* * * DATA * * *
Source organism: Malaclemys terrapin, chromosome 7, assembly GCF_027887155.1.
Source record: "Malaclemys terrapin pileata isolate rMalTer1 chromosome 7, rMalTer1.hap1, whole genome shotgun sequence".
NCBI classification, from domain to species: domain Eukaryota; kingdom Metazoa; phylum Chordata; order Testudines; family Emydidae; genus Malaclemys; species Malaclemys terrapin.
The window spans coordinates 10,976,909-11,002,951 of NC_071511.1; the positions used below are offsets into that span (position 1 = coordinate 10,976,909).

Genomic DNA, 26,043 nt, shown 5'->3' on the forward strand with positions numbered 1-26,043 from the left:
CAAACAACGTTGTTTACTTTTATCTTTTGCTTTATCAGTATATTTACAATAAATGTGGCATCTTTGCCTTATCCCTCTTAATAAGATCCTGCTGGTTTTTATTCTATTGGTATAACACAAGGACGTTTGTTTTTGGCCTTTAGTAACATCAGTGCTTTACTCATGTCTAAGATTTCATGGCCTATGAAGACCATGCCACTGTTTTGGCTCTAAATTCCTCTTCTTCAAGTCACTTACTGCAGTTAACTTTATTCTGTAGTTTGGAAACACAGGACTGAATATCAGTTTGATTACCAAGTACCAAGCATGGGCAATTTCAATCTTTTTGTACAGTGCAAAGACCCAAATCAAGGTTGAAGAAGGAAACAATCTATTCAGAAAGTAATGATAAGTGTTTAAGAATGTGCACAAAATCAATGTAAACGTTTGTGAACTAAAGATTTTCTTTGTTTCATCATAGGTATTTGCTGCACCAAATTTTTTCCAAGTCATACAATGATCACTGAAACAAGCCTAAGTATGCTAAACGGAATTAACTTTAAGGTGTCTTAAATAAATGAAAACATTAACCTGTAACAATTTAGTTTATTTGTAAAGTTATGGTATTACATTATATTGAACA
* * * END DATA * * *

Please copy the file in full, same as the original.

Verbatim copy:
Source organism: Malaclemys terrapin, chromosome 7, assembly GCF_027887155.1.
Source record: "Malaclemys terrapin pileata isolate rMalTer1 chromosome 7, rMalTer1.hap1, whole genome shotgun sequence".
NCBI classification, from domain to species: domain Eukaryota; kingdom Metazoa; phylum Chordata; order Testudines; family Emydidae; genus Malaclemys; species Malaclemys terrapin.
The window spans coordinates 10,976,909-11,002,951 of NC_071511.1; the positions used below are offsets into that span (position 1 = coordinate 10,976,909).

Genomic DNA, 26,043 nt, shown 5'->3' on the forward strand with positions numbered 1-26,043 from the left:
CAAACAACGTTGTTTACTTTTATCTTTTGCTTTATCAGTATATTTACAATAAATGTGGCATCTTTGCCTTATCCCTCTTAATAAGATCCTGCTGGTTTTTATTCTATTGGTATAACACAAGGACGTTTGTTTTTGGCCTTTAGTAACATCAGTGCTTTACTCATGTCTAAGATTTCATGGCCTATGAAGACCATGCCACTGTTTTGGCTCTAAATTCCTCTTCTTCAAGTCACTTACTGCAGTTAACTTTATTCTGTAGTTTGGAAACACAGGACTGAATATCAGTTTGATTACCAAGTACCAAGCATGGGCAATTTCAATCTTTTTGTACAGTGCAAAGACCCAAATCAAGGTTGAAGAAGGAAACAATCTATTCAGAAAGTAATGATAAGTGTTTAAGAATGTGCACAAAATCAATGTAAACGTTTGTGAACTAAAGATTTTCTTTGTTTCATCATAGGTATTTGCTGCACCAAATTTTTTCCAAGTCATACAATGATCACTGAAACAAGCCTAAGTATGCTAAACGGAATTAACTTTAAGGTGTCTTAAATAAATGAAAACATTAACCTGTAACAATTTAGTTTATTTGTAAAGTTATGGTATTACATTATATTGAACA